The Israeli withdrawal from its West Bank settlements has been heralded as a major step in the peace process, but it may only be the beginning of more violence.
The pullout will not be a complete one, as it will leave about 230,000 Israelis in three settlement blocks that Israel has said it will never give up. Israeli Prime Minister Ariel Sharon has ordered construction of more homes within that block and will continue to expand the barrier wall.
The withdrawal continues to be plagued with violence. On Wednesday, Palestinian militants stormed the offices of the Palestinian public security commander and drug him out into the street where they shot and killed him.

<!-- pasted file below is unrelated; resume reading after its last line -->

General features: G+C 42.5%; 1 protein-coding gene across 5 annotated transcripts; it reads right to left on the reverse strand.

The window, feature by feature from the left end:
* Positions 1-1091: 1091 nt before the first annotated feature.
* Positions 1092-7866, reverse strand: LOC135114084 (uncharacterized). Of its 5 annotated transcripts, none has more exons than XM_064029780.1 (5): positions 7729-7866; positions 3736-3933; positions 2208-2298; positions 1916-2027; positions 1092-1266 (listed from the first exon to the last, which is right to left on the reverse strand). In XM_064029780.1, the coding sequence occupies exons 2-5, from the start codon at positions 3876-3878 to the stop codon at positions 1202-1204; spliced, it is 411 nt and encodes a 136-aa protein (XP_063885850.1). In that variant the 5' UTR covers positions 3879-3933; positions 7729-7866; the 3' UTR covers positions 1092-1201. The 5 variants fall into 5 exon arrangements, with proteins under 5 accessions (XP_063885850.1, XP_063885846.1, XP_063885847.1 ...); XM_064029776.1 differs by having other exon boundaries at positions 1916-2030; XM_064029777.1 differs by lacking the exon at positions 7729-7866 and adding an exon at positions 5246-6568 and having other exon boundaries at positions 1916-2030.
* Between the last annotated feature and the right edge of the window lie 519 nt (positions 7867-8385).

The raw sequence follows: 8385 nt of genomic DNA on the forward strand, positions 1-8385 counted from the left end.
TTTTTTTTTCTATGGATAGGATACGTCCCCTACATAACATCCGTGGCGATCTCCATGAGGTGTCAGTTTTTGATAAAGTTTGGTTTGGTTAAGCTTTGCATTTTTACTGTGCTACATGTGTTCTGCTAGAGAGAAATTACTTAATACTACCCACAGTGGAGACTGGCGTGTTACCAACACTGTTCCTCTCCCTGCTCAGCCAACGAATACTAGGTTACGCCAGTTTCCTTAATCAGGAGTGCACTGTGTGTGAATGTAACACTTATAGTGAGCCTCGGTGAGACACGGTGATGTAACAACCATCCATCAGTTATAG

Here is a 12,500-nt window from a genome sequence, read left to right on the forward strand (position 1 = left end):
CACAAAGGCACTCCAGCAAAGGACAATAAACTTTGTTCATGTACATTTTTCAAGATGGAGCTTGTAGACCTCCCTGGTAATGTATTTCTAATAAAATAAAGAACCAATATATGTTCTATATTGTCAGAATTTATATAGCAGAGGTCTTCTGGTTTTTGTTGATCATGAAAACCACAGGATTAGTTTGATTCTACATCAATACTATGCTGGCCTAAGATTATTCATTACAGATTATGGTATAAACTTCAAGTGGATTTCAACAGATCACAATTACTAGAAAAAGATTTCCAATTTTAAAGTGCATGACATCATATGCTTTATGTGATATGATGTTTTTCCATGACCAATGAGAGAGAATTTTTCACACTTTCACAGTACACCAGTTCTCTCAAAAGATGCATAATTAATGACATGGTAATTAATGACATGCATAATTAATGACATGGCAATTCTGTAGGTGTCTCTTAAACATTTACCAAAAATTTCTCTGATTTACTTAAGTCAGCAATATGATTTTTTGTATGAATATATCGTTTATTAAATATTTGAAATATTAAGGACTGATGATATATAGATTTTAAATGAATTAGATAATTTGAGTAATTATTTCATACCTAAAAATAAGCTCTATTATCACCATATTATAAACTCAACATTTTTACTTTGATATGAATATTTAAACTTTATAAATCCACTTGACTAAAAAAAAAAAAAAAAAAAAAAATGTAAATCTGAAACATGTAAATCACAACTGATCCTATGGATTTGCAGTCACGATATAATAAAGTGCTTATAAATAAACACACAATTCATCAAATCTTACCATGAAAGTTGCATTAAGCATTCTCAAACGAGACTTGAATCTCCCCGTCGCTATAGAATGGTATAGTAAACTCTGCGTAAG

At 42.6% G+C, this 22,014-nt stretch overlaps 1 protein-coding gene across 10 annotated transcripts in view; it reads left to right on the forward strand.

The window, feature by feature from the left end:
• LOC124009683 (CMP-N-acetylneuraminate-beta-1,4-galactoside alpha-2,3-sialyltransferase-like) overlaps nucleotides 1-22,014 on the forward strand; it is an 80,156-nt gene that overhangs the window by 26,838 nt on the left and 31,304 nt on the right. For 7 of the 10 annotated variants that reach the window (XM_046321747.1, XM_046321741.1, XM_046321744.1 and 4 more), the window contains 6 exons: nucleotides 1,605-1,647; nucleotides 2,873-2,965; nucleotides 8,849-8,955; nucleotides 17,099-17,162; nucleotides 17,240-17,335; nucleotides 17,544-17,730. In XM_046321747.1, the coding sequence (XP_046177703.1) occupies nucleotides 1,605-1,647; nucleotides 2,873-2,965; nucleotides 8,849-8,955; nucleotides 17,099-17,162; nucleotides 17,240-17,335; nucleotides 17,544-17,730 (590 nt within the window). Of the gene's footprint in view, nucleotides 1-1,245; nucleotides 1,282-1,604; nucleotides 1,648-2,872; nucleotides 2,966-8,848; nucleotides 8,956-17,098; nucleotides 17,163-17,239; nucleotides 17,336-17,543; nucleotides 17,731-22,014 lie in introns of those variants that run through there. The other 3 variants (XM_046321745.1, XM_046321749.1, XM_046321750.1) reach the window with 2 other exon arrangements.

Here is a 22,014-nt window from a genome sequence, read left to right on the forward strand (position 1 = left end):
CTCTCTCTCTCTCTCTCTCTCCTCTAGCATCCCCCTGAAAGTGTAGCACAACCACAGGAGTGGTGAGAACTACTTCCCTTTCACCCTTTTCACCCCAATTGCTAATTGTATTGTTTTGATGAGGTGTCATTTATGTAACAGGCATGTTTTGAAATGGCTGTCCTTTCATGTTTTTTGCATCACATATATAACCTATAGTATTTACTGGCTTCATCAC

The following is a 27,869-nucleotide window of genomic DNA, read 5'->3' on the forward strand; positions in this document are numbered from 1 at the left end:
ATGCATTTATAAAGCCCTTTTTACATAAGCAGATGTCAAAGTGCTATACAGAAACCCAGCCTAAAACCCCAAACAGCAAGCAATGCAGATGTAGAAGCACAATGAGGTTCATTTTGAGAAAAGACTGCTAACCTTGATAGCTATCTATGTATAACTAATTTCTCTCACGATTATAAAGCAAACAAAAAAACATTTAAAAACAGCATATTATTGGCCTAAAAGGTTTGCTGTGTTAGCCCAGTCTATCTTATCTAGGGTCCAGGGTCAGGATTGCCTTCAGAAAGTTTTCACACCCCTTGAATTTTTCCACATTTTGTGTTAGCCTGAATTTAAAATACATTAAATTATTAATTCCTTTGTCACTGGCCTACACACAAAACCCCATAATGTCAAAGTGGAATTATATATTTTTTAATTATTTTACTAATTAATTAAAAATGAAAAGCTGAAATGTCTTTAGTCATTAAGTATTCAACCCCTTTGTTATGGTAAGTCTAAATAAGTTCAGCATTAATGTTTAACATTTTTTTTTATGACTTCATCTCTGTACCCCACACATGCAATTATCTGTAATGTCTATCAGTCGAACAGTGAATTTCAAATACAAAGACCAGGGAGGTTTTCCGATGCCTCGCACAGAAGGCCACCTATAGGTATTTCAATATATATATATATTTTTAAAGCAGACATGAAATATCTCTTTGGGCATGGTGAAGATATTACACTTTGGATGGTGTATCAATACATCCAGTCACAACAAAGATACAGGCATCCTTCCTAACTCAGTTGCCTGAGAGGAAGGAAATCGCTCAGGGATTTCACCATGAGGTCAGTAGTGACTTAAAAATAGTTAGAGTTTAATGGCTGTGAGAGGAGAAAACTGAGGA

Israel has continued to call on Palestinian President Mahmoud Abbas to rein in extremists as their part of the bargain.
Most troubling is that the terrorist group Hamas has said that the pullout is a direct result of their violence and proves that it produces results.
This pullout is crucial to the future of these two nations. Once again, peace may be within grasp, but, as always, so is the potential for escalated violence.
Sharon continues to send confused signals by giving one day and taking another. Abbas has yet to deliver on the promise to disarm militants that he made when he came into office.
Abbas must gain control of his people and nation if he ever hopes to open a dialogue with Israel, and Israelis must appoint a leader with the ability to compromise and less of a military background.